What is medical education?
Throughout history, clinicians have been expected to share their knowledge and experience with colleagues. The word ‘doctor’ means physician, and is derived from the Latin docere, to teach.
In the medical profession, teaching expertise has traditionally been assumed to be a part of clinical or scientific expertise, however in recent years it has become increasingly acknowledged as a skill in it’s own right.
Why is medical education important?
Whether it be supervising students, training junior staff, or more formal teaching responsibilities, the vast majority of healthcare professionals are involved in medical education to some extent. It is not enough to simply be able to perform your clinical duties, you also need to be able to effectively teach and train others, and this is a skill that needs to be learnt.
Simply put, all clinicians, especially doctors, require training in teaching skills and for those who take on more significant teaching responsibilities need a formal qualification in medical education.
Who is medical education for?
Healthcare professionals are increasingly required to have formally recognised teaching qualifications. Health regulators, ministries and healthcare organisations increasingly expect those with teaching responsibilities, mentoring and assessing clinicians, to use evidence-based methodologies and research to underpin their activities.
How can I get into medical education?
If you’re a doctor, dentist, nurse, midwife, pharmacist, paramedic, or healthcare professional in a different sector, completing either a PGDip or an MSc in medical education will have a positive impact on your future career prospects.
Whether you are looking to become a GP trainer, a nurse educator, a medical academic, a consultant, or another clinical education role, undertaking a course in medical education will set you apart from the competition and help define your future career pathway.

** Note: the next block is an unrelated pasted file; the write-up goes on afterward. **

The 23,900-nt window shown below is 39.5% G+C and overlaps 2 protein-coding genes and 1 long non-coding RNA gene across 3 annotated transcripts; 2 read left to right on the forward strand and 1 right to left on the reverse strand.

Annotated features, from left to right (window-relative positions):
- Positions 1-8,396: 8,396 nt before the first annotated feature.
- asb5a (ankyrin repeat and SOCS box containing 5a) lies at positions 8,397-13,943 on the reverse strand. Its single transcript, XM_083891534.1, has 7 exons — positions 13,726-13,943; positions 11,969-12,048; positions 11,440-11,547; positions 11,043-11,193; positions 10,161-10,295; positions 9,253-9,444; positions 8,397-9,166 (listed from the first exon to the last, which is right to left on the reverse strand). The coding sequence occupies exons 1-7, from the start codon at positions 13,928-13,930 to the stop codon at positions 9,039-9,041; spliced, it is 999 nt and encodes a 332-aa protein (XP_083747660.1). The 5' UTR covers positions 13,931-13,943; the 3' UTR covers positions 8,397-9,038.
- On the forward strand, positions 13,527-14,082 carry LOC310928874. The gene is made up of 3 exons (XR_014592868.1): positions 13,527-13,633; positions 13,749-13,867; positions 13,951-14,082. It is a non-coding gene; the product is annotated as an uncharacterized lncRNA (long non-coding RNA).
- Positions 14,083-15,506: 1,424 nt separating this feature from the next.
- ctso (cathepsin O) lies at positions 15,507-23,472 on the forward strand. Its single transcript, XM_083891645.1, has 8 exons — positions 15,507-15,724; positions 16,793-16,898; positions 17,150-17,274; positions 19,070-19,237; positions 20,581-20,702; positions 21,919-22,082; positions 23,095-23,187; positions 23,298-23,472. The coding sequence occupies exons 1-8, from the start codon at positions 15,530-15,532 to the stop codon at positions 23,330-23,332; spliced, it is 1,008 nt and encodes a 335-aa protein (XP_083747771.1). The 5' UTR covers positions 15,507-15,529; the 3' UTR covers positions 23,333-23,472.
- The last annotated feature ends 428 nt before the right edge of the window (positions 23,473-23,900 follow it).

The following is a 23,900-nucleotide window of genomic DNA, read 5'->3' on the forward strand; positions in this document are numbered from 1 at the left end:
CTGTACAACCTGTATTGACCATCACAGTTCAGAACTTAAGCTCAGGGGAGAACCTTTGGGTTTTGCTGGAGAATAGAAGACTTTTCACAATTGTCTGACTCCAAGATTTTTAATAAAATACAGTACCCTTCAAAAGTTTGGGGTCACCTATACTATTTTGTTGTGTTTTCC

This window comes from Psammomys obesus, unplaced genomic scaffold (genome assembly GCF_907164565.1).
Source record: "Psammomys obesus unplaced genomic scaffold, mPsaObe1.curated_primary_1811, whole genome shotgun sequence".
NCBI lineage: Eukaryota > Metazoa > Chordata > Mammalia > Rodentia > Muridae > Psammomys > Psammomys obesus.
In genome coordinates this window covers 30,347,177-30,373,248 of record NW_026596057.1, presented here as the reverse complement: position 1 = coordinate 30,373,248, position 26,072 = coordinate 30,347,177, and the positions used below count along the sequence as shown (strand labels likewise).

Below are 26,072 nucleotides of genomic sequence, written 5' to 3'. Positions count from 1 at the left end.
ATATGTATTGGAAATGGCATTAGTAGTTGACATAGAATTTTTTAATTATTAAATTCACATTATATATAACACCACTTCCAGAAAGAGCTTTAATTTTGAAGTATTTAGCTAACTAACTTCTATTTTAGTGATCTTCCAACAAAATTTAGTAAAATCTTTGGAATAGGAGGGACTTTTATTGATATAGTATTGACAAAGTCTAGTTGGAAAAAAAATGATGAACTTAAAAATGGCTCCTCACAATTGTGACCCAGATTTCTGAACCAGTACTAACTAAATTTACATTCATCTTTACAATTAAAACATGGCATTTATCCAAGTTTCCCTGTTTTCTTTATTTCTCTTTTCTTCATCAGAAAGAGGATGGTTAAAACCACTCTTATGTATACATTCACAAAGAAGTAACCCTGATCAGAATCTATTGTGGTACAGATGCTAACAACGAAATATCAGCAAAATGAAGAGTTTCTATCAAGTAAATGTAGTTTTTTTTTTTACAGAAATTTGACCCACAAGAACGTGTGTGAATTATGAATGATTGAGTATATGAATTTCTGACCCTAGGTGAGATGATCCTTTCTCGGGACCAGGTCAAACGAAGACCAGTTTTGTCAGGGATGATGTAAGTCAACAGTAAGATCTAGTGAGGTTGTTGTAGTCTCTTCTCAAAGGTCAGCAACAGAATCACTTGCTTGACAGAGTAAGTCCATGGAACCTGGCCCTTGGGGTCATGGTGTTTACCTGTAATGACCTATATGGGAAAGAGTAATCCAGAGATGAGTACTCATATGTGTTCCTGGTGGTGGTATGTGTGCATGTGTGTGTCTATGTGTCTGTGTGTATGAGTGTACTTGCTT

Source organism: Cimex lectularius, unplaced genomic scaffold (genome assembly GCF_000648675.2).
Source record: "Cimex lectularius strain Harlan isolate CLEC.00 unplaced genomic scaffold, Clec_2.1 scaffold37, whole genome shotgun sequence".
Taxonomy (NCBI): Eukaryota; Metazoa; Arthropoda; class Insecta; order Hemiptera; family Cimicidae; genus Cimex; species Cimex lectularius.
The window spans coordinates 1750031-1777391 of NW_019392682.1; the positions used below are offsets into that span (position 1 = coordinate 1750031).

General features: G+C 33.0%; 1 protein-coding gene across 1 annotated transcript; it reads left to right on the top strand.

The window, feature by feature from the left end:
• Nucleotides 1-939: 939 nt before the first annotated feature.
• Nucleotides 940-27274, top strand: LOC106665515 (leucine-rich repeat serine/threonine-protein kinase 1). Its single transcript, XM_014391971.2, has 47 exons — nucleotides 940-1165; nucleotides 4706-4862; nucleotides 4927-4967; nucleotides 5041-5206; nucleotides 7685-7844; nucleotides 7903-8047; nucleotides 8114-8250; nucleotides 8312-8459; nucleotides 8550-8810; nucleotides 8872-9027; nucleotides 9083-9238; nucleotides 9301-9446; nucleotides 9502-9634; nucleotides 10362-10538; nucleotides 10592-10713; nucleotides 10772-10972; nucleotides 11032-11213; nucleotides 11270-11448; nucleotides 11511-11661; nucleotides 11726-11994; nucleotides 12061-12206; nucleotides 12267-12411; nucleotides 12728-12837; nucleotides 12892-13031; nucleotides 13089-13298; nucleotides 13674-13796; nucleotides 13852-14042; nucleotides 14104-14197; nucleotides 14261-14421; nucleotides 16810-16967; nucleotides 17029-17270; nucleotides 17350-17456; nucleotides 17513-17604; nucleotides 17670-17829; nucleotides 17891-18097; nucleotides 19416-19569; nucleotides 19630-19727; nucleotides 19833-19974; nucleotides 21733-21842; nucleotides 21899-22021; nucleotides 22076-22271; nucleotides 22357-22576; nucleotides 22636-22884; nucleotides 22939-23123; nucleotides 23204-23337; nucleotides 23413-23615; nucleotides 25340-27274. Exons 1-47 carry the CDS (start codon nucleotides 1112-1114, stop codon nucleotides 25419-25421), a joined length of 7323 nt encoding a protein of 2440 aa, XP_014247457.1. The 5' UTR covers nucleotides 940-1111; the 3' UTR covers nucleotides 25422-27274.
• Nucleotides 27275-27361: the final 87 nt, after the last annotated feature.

Not only will a postgraduate diploma or masters in medical education support your career aspirations, it will also help you to shape the future quality of clinical care in your area of expertise by ensuring that your teaching skills are of the highest standard.
How will I find the time to do a postgraduate qualification in Medical Education?
With Learna | Diploma MSc, all of our medical education courses are online and part time, so you can fit your studies around your work and life commitments.
There are no lectures, no seminars and no set times, so you can study flexibly wherever you are in the world, whenever you want. We expect students to dedicate at least 15-20 hours a week to their studies, so it’s not a small commitment but you will be supported throughout by expert tutors and our dedicated Student Services team to ensure you stay on track.
Our distance learning medical education courses follow the principles of self directed learning, with teaching taking place primarily on our academic forum where students can respond to scenario based questions and discussions. To learn more about our unique teaching methods, read our blog on reflective journaling.
Want to find out more about our online medical courses?
All of the information you need to know about our online Postgraduate Diploma and MSc in Medical Education, including entry requirements, module content, assessment methods and prices can be found on our website.
You can also book a call with our admissions team to discuss any questions you may have before, during, or after completing your application.
We have two intakes for our medical education courses per year, one in March and one in September. Places are limited and this is one of our most sought after courses, so apply early to secure your place.